Japanese donate kidney treatment machines

The Japanese government donated 10 Hemo and Petritoneal dialysis machines for kidney treatment to Lesotho, a move which Deputy Prime Minister, Monyane Moleleki said has plugged a huge gap in tackling such a medical challenge in the country.

A large number of Basotho have to pay hefty medical bills for kidney treatments in South African hospitals because Lesotho private clinics do not provide hemodialysis cure for chronic renal failure patients.

Hemo and Peritoneal dialysis is a medical process that removes toxins from blood after kidney failure or collapse.

Moleleki on Friday thanked the Japanese for the donated items.

Moleleki said Lesotho’s Ministry of Health has worked so hard in the fight against communicable diseases such as tuberculosis and HIV/AIDS.

Mr Lelingoane Limema was the first patient to go through dialysis treatment using the donated machines.

“The government of Lesotho is so proud that Mr Limema is being treated locally without having to go through expensive treatment very far from home.

“He is the first patient to be prepared to receive kidney donor in the country from Lesotho’s health facilities,” Mr Moleleki said.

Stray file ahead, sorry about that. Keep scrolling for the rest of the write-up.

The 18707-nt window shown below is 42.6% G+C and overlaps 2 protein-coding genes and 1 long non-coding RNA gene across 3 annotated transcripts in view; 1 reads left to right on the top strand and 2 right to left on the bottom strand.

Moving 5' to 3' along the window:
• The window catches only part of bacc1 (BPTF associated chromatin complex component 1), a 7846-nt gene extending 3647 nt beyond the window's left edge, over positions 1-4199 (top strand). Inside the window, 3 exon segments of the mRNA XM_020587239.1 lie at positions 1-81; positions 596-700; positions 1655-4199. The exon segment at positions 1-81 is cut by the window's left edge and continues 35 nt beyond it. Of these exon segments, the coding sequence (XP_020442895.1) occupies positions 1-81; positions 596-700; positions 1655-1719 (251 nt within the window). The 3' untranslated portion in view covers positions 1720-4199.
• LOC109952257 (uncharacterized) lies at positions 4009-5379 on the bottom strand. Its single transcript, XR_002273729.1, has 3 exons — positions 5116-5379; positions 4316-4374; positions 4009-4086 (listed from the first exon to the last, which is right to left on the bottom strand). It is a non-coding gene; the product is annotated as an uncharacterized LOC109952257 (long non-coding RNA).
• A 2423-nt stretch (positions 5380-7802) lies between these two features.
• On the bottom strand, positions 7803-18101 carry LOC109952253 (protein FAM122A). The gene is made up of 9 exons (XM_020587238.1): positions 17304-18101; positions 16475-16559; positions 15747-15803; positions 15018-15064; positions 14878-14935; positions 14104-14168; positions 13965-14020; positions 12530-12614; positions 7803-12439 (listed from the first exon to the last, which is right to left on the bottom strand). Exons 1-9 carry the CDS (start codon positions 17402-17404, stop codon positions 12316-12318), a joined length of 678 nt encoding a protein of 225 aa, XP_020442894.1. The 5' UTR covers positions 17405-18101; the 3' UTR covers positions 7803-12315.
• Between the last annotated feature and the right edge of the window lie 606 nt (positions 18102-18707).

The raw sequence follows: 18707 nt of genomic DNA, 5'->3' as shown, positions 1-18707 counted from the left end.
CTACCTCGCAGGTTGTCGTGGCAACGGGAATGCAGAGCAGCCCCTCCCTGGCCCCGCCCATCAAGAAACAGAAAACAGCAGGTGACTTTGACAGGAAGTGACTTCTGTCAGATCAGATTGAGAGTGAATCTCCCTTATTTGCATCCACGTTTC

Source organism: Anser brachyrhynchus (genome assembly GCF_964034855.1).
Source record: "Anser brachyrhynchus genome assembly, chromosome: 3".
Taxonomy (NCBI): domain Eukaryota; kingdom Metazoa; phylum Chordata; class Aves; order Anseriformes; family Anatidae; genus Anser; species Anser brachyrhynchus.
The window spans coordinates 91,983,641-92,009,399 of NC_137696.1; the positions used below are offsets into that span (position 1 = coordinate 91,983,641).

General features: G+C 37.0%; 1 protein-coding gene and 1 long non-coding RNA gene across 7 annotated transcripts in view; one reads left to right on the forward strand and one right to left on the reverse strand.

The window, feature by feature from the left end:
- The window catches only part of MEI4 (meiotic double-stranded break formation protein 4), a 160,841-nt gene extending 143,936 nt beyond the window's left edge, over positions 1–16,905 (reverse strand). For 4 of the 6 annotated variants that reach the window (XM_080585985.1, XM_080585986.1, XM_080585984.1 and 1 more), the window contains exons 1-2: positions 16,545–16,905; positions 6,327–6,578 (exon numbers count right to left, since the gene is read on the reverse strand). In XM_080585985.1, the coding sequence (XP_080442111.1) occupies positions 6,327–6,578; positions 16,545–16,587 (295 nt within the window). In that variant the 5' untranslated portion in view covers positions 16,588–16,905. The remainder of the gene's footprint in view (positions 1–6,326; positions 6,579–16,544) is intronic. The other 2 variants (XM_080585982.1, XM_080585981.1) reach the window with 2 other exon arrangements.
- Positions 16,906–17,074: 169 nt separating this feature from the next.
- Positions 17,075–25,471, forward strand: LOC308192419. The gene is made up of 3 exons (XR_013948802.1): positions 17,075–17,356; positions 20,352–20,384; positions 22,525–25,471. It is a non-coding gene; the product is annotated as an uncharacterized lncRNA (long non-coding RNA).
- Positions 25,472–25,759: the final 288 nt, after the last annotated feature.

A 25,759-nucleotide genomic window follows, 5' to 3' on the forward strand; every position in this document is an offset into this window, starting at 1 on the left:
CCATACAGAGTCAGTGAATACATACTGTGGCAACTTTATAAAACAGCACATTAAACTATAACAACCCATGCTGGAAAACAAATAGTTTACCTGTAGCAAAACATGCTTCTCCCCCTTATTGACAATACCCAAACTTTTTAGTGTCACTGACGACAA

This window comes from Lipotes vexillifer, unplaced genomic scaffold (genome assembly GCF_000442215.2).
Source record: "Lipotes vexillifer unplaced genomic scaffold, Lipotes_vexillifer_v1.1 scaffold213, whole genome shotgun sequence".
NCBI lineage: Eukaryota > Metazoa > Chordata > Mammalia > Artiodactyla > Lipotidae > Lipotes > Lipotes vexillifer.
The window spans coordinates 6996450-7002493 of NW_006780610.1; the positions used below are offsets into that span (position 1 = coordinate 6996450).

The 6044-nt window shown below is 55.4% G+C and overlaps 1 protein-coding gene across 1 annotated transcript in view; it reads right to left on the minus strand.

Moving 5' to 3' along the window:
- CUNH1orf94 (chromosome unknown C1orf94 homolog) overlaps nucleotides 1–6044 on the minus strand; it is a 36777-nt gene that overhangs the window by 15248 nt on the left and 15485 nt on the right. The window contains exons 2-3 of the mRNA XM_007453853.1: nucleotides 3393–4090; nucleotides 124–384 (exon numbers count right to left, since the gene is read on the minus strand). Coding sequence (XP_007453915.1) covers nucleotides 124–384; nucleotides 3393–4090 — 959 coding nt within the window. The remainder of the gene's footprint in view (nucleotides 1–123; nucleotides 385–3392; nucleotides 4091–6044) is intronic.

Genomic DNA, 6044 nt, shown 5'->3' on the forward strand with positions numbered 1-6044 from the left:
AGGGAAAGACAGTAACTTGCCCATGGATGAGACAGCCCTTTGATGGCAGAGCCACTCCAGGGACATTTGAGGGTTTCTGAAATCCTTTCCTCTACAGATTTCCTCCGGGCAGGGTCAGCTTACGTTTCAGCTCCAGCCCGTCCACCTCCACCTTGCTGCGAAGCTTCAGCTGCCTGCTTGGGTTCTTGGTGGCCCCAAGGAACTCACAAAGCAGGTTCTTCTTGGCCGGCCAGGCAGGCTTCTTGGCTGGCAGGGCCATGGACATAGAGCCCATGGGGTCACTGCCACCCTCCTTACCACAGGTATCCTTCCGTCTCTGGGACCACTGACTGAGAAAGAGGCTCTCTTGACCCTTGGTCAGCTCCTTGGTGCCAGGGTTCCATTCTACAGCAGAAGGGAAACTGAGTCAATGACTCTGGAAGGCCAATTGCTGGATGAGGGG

According to Moleleki, the Ministry of Health is yet to establish where kidney transplantation will be carried out as another act to show the government’s commitment and determination to extend health services to every Mosotho.

Health Minister, Nyapane Kaya said Hemp and Peritoneal dialysis would not be offered for free at government hospitals, but will be at lower costs compared to what Basotho paid towards treatment in neighbouring South Africa.

A relative of the first patient to be treated, Mojabeng Mohloki said members of his family are satisfied and appreciate the Health Ministry choosing Limema as the first patient to go through kidney treatment.

“Limema has been going to South Africa for treatment, but because of financial problems he was forced to stop. The sickness also forced him to drop out of university, and it got the family stressed because we couldn’t see how his future would be without education,” Ms Mohloki said.



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